German Village and the Schmidt's Sausage Haus
by Joyce Faulkner
Hi everyone and thanks for the introduction, Pat.
|Schmidt's Sausage Haus www.schmidthaus.com|
Johnny and I love traveling with our little red poodle dog, Rosie. We also love exploring the interesting places in our own area and we especially love eating. Our past adventures have included an Alaskan cruise, a month-long trip to Africa, two weeks in Daejeon, South Korea, a four-and-a-half week trip to Germany and Poland and just about every state in the United States. Now that Johnny has retired, we have a long list of places to see. I hope you enjoy seeing them with us.
The first place I want to share with you is a terrific restaurant in the German Village section of Columbus, Ohio. Schmidt's Sausage Haus is in the middle of a quaint neighborhood that dates back to the 1840s. As I understand it, there was a surge of working-class German immigrants to the area about that time. They brought with them a joyful culture centered around work, family, beer, and food. These days the inhabitants still treasure their community and have organized the German Village Society dedicated to protecting its special aura.
The first time we went there, I told Johnny that even if we didn't find the place, it was worth the detour from the interstate just to enjoy the shady, old-fashioned brick thoroughfares. I was concerned about street parking, but when we got to the restaurant, there were two different off-the-street lots.
The place has been around since the late 1800s and the buildings do have that "old-timey" feel to them. But of course, the real attraction isn't the atmosphere -- although that's pretty cool -- but the yummy, yummy food. Rich, traditional German fare like Saurbraten und Gravy or Chicken Spatzel are great choices. However, the real draw for a place called a "sausage" haus is of course, the sausage. I went with the original Bahama Mama which were hickory-smoked beef and pork links with kraut and German potato salad and chunky applesauce. Just writing this makes my mouth water.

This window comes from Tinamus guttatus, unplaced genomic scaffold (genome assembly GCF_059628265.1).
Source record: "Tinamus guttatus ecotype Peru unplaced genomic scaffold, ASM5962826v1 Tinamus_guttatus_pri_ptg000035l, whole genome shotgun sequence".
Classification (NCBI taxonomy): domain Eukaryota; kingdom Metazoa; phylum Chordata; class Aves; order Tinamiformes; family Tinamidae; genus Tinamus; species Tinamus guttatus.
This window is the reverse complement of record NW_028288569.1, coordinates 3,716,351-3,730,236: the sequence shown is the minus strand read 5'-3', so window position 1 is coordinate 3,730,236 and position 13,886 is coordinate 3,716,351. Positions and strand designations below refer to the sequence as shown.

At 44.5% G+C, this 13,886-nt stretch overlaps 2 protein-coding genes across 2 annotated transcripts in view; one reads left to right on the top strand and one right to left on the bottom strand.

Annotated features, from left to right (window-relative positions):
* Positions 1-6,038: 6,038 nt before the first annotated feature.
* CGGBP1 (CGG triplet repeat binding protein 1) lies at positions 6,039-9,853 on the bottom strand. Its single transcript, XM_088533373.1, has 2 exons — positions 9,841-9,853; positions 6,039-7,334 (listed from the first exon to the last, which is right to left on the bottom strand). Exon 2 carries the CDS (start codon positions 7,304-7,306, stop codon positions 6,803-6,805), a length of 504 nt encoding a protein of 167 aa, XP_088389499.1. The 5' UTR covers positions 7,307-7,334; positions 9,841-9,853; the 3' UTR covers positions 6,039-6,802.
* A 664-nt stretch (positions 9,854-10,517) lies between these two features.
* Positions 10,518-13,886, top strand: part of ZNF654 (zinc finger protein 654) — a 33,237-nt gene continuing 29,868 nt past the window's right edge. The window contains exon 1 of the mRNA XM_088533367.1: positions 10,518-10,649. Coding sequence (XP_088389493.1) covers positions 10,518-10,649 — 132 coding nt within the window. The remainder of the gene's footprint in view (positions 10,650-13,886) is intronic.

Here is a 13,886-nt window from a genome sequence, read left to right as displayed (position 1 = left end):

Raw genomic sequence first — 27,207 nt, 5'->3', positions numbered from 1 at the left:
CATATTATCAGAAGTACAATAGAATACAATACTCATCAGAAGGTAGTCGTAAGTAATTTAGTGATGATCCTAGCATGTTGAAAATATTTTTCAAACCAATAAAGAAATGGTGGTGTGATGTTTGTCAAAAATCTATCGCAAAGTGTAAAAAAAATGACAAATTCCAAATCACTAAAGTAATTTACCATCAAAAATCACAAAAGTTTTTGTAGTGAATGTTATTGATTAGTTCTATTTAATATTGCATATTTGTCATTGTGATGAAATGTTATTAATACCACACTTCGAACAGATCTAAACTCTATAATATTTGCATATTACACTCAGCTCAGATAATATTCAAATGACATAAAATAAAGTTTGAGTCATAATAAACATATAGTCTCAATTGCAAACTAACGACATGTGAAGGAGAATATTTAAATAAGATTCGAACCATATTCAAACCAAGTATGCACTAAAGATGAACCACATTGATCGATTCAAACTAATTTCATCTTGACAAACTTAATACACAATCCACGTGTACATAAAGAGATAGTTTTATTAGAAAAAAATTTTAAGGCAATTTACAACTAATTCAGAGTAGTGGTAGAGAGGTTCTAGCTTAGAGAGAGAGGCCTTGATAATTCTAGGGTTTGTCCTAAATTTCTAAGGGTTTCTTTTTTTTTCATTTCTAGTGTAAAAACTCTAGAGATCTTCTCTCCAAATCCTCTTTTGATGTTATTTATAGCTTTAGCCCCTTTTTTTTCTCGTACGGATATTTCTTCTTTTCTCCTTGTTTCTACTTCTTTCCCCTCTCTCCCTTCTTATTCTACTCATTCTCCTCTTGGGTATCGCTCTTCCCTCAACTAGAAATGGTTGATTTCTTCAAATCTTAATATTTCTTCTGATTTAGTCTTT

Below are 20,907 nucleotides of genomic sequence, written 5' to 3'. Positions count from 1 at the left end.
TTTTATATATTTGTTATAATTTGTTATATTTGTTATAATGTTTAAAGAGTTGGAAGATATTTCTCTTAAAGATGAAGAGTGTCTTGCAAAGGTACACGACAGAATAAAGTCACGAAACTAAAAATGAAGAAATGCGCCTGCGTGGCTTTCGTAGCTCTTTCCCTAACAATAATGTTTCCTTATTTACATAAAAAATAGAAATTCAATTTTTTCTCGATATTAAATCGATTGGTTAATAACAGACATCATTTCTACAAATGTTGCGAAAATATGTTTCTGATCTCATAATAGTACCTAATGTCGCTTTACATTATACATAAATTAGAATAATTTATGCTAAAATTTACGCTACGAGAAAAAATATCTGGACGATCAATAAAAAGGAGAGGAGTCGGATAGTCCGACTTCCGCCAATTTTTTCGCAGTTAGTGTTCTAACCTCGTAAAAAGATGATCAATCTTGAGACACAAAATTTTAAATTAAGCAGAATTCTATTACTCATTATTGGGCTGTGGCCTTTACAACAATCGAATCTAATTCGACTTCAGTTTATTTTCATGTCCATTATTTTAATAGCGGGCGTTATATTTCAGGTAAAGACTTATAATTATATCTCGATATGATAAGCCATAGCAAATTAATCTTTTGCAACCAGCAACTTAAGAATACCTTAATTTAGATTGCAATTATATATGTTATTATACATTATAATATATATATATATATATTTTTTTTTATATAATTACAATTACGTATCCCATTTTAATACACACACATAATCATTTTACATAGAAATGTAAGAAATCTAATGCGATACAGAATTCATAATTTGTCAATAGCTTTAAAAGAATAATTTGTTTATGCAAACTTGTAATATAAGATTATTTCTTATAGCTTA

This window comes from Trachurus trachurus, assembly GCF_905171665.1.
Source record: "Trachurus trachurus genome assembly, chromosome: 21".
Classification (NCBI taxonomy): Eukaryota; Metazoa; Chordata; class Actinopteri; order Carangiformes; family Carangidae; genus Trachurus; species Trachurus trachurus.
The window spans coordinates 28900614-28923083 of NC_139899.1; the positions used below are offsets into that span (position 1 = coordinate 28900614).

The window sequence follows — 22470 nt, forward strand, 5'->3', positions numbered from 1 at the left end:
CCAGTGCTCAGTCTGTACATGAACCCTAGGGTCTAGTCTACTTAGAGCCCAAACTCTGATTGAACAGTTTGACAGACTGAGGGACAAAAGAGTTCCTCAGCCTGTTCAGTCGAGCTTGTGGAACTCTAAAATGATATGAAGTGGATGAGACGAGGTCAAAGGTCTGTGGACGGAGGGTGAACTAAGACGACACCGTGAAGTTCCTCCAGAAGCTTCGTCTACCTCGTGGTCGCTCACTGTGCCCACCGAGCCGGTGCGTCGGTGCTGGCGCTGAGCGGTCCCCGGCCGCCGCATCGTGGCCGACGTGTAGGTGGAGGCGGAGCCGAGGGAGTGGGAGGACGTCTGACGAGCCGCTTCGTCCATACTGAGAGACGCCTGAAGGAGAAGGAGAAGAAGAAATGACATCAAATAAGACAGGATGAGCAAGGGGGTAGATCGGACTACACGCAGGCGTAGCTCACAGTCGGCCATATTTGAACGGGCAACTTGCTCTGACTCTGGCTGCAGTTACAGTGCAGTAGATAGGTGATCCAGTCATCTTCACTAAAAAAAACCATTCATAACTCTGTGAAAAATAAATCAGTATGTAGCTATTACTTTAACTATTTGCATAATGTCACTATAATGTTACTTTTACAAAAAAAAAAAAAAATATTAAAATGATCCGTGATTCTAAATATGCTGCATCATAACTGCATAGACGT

Although, I chased my dinner down with soda water, Johnny and our daughter Carmel had a nice selection of beers. They each tried something different and both were more than pleased with their choice.
But the real treat was the creme puff we had for dessert. There were a number of varieties, but we went for the original puff which was big enough that the three of us were able to share.
It was fun to learn that there was a Schmidt's Sausage truck to serve those who live in the Columbus area -- kind of like the old milk trucks that delivered dairy products when we baby boomers were little. The owners also participate in various fairs and events in the region including Octoberfest. Even more fun, we heard that a small German band plays every Thursday and Friday evening. Pictures show the musicians -- the children of German immigrants -- decked out in their lederhosen and playing the traditional instruments.
If you are in the Columbus area infrequently, there is a fix for bratwurst addicts. You can order your favorite Schmidt's goodies on line and they will be delivered to your house. Just check out www.schmidtssausageshop.com. Unfortunately, those marvelous creme puffs can only be purchased at the restaurant.